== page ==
Why undertake the project? Heavy Trash wrote, “In Los Angeles, recent attempts at expanding the mass transit system have been shot down by community groups…. In response to this opposition, Heavy Trash created the Aqua Line to bring attention to the importance of mass transit in the hope of creating a united Los Angeles.”

A few years later, then-mayoral candidate Antonio Villaraigosa based a successful campaign in part on the promise of building down Wilshire Boulevard a “Subway to the Sea.” So, same as with the Ankrom sign, was this life imitating art – or just the zeitgeist, or common sense yearning winning out?

While the Subway to the Sea hasn’t yet happened, another, more southern, above ground east-west route called the Expo Line is under construction. And the East L.A to City of L.A. rail connector, the Gold Line Eastside Extension, opened recently.

The Eastside Extension crosses the L.A. River. Since the late 1930s, that body of water has been a concrete-straight jacketed flood channel. Meanwhile, the iconic writer, poet, filmmaker, performance artist, and raconteur Lewis MacAdams is more than halfway through an anticipated 40-year project to take the River back towards her more majestic heritage.

In the early 1980s, MacAdams did a performance art piece down amidst the concrete. In 1986, he and a few colleagues co-founded the Friends of the Los Angeles River, which has long since become a popular, family-friendly, and mainstream group. By three years ago, nearly every leading politician in the city was gathered en masse at a riverside open space, announcing plans – still undelivered – for billions of dollars worth of river revitalization.

Where does signage fit into this fish (or not) story? In 2004, MacAdams and another outsized local figure, the City Council member and tireless booster Tom LaBonge, are said to have cooperated to get the City to make and mount blue signs featuring a heron and reading, “Los Angeles River.” These signs, long sought, were posted on the various bridges citywide that cross the waterway. Local lore surrounding the signs includes this tale about a bottle of booze.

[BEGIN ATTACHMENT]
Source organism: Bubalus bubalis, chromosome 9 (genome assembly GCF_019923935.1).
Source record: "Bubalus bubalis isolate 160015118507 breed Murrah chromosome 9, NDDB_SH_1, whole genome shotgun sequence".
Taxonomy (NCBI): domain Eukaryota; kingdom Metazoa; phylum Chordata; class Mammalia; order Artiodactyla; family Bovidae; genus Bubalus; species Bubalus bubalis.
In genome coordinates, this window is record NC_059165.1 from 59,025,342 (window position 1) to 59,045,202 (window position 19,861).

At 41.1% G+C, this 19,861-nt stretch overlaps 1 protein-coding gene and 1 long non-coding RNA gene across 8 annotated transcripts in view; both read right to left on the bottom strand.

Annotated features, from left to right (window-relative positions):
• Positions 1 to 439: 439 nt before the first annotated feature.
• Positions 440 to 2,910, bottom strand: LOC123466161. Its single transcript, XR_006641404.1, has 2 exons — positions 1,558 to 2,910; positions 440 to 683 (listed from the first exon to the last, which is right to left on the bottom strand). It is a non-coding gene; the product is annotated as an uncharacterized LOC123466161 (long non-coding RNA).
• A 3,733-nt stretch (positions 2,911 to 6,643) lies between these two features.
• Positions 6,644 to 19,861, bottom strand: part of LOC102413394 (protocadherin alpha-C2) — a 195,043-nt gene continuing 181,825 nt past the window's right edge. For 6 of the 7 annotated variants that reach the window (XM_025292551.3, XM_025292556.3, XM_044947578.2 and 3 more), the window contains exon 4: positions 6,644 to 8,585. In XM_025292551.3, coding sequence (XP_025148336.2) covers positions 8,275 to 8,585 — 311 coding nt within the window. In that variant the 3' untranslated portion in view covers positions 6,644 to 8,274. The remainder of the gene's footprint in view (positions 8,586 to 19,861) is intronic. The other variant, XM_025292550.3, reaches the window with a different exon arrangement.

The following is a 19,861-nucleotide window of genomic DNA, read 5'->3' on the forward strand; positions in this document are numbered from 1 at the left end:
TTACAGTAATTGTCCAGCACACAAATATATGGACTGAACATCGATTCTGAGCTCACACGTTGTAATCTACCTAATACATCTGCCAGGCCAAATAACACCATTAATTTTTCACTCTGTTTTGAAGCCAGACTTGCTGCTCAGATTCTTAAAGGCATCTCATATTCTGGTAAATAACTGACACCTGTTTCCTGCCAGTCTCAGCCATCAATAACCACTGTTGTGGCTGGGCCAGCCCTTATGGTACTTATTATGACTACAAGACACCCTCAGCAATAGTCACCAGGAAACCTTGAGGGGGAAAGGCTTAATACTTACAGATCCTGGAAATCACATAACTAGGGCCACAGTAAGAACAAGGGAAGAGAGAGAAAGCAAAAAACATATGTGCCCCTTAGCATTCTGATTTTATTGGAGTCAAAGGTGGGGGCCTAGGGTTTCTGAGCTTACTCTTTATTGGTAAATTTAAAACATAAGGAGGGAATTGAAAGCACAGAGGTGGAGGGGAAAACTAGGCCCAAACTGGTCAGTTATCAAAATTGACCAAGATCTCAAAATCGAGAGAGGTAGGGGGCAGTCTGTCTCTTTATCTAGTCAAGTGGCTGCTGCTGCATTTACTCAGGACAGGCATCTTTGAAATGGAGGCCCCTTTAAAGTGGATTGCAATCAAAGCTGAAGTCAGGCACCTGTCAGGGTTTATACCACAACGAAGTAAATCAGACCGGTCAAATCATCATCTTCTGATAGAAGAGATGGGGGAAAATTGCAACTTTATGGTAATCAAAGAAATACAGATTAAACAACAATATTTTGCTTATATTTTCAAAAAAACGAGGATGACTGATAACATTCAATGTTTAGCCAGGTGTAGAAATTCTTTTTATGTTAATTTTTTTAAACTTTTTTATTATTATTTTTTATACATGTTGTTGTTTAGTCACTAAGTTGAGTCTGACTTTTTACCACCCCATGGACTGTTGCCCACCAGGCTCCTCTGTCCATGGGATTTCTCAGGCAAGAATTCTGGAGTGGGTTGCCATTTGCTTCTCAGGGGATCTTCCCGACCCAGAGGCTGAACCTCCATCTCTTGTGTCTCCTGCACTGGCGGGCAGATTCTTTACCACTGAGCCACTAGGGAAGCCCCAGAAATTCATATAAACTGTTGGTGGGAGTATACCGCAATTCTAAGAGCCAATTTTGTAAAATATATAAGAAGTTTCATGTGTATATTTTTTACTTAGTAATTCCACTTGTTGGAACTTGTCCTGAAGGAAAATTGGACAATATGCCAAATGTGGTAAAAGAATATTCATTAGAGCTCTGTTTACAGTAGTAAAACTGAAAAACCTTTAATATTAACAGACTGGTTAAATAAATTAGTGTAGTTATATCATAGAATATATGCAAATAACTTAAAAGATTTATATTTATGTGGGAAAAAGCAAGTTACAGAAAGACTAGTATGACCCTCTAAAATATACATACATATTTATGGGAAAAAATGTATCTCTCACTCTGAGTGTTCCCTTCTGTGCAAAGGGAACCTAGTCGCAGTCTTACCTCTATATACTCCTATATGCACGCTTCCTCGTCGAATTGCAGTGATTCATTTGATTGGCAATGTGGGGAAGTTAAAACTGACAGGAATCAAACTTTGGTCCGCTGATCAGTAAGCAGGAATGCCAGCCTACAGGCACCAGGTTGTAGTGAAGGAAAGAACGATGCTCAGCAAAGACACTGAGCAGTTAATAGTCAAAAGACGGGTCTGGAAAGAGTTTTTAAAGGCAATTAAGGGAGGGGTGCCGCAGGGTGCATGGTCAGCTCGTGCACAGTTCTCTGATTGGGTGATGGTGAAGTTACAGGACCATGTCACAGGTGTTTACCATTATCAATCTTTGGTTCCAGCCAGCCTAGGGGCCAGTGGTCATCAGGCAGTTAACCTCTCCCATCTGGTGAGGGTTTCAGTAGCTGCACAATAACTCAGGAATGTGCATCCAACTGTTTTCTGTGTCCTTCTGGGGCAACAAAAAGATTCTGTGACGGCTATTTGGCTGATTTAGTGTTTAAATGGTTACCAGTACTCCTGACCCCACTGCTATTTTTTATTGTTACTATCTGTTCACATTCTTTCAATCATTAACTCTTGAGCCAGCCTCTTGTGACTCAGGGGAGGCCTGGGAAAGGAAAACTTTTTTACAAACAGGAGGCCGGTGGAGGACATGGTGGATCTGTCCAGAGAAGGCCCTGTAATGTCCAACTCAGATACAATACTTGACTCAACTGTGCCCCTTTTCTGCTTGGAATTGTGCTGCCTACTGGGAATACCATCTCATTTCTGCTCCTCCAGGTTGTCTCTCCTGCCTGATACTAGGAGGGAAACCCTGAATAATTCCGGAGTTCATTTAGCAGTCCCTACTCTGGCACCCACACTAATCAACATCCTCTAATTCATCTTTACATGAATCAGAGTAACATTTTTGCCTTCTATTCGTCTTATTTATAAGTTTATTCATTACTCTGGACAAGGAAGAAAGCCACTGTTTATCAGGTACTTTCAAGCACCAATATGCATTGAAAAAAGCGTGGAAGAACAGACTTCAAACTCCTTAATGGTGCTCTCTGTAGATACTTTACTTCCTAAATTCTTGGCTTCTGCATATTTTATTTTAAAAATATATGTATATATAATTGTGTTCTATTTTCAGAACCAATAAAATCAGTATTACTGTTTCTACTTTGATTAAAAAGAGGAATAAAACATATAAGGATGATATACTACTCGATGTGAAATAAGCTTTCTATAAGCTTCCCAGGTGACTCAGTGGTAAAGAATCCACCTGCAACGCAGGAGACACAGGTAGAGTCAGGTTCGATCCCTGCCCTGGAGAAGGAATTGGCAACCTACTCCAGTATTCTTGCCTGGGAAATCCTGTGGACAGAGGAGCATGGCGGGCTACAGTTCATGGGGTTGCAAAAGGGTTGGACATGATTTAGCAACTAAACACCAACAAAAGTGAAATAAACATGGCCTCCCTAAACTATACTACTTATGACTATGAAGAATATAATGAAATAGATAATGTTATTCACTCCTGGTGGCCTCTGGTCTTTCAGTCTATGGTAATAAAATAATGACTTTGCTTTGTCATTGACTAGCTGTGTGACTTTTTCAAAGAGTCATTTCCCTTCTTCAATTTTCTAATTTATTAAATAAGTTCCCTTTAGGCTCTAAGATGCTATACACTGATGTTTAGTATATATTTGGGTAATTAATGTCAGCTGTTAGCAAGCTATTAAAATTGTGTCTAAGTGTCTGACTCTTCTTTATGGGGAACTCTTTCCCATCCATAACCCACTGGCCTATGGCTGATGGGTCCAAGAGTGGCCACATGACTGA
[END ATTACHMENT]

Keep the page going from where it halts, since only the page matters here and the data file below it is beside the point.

“People don’t recognize the L.A. River as a river,” that story’s author, the writer and activist Joe Linton told City / Culture last year. “So one early part of reclaiming it and revitalizing it and restoring it is to name it – instead of having people calling it “The Wash” or “Flood Control.”

So to recap this week’s subjects:

Furtive bicyclist advocates post the same message in secret that the Chief of Police delivers to the world. A guerilla artist makes a sign that becomes an accepted Freeway infrastructure improvement. Another group imagines, in public, a rail line that then starts to come true. And a performance artist and poet re-conjures a once mighty river, and years later, elected officials all fall in line.

It’s all so easy. Right?

Next week: Part II – Sign-spinning poetry, national parks as traffic islands, artists taking over commercial billboard, and still more about signs.

Read past City / Culture columns here ( and contact the columnist.